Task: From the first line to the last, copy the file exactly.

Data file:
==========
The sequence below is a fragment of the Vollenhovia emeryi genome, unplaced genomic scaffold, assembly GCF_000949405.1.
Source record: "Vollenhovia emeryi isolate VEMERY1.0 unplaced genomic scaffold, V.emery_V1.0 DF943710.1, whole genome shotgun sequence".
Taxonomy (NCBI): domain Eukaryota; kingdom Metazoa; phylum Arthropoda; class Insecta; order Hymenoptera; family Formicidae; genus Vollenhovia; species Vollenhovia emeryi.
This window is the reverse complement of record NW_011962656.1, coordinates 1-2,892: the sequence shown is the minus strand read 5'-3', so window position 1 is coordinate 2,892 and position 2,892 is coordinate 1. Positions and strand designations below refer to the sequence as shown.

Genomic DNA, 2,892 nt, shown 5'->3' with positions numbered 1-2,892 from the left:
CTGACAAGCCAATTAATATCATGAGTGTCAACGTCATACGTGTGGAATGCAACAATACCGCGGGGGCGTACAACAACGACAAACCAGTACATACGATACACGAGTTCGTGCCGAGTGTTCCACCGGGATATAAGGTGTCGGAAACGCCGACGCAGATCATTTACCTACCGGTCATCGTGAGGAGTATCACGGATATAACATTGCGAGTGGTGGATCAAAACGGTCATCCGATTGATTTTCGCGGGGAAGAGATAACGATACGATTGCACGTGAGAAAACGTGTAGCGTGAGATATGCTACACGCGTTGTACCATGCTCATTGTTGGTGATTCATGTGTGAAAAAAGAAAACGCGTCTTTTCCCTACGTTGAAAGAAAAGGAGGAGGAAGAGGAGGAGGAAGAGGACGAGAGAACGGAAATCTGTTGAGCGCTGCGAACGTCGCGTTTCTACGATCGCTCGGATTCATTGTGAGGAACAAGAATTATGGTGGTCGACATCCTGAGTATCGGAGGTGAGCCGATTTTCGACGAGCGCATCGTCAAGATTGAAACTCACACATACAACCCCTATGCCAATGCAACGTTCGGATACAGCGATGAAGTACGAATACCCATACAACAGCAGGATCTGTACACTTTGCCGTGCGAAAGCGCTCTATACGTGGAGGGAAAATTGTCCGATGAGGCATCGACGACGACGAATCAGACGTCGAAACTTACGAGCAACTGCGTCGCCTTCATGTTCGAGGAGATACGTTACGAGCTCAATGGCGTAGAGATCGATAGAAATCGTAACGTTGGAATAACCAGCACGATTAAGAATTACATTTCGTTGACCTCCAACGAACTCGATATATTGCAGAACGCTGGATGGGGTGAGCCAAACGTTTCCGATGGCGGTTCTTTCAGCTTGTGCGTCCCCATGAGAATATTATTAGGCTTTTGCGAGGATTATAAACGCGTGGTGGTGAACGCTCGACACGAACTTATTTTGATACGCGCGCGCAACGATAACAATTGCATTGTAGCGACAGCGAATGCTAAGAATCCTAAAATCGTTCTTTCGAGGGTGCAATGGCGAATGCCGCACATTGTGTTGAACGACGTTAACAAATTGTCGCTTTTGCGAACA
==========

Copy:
The sequence below is a fragment of the Vollenhovia emeryi genome, unplaced genomic scaffold, assembly GCF_000949405.1.
Source record: "Vollenhovia emeryi isolate VEMERY1.0 unplaced genomic scaffold, V.emery_V1.0 DF943710.1, whole genome shotgun sequence".
Taxonomy (NCBI): domain Eukaryota; kingdom Metazoa; phylum Arthropoda; class Insecta; order Hymenoptera; family Formicidae; genus Vollenhovia; species Vollenhovia emeryi.
This window is the reverse complement of record NW_011962656.1, coordinates 1-2,892: the sequence shown is the minus strand read 5'-3', so window position 1 is coordinate 2,892 and position 2,892 is coordinate 1. Positions and strand designations below refer to the sequence as shown.

Genomic DNA, 2,892 nt, shown 5'->3' with positions numbered 1-2,892 from the left:
CTGACAAGCCAATTAATATCATGAGTGTCAACGTCATACGTGTGGAATGCAACAATACCGCGGGGGCGTACAACAACGACAAACCAGTACATACGATACACGAGTTCGTGCCGAGTGTTCCACCGGGATATAAGGTGTCGGAAACGCCGACGCAGATCATTTACCTACCGGTCATCGTGAGGAGTATCACGGATATAACATTGCGAGTGGTGGATCAAAACGGTCATCCGATTGATTTTCGCGGGGAAGAGATAACGATACGATTGCACGTGAGAAAACGTGTAGCGTGAGATATGCTACACGCGTTGTACCATGCTCATTGTTGGTGATTCATGTGTGAAAAAAGAAAACGCGTCTTTTCCCTACGTTGAAAGAAAAGGAGGAGGAAGAGGAGGAGGAAGAGGACGAGAGAACGGAAATCTGTTGAGCGCTGCGAACGTCGCGTTTCTACGATCGCTCGGATTCATTGTGAGGAACAAGAATTATGGTGGTCGACATCCTGAGTATCGGAGGTGAGCCGATTTTCGACGAGCGCATCGTCAAGATTGAAACTCACACATACAACCCCTATGCCAATGCAACGTTCGGATACAGCGATGAAGTACGAATACCCATACAACAGCAGGATCTGTACACTTTGCCGTGCGAAAGCGCTCTATACGTGGAGGGAAAATTGTCCGATGAGGCATCGACGACGACGAATCAGACGTCGAAACTTACGAGCAACTGCGTCGCCTTCATGTTCGAGGAGATACGTTACGAGCTCAATGGCGTAGAGATCGATAGAAATCGTAACGTTGGAATAACCAGCACGATTAAGAATTACATTTCGTTGACCTCCAACGAACTCGATATATTGCAGAACGCTGGATGGGGTGAGCCAAACGTTTCCGATGGCGGTTCTTTCAGCTTGTGCGTCCCCATGAGAATATTATTAGGCTTTTGCGAGGATTATAAACGCGTGGTGGTGAACGCTCGACACGAACTTATTTTGATACGCGCGCGCAACGATAACAATTGCATTGTAGCGACAGCGAATGCTAAGAATCCTAAAATCGTTCTTTCGAGGGTGCAATGGCGAATGCCGCACATTGTGTTGAACGACGTTAACAAATTGTCGCTTTTGCGAACA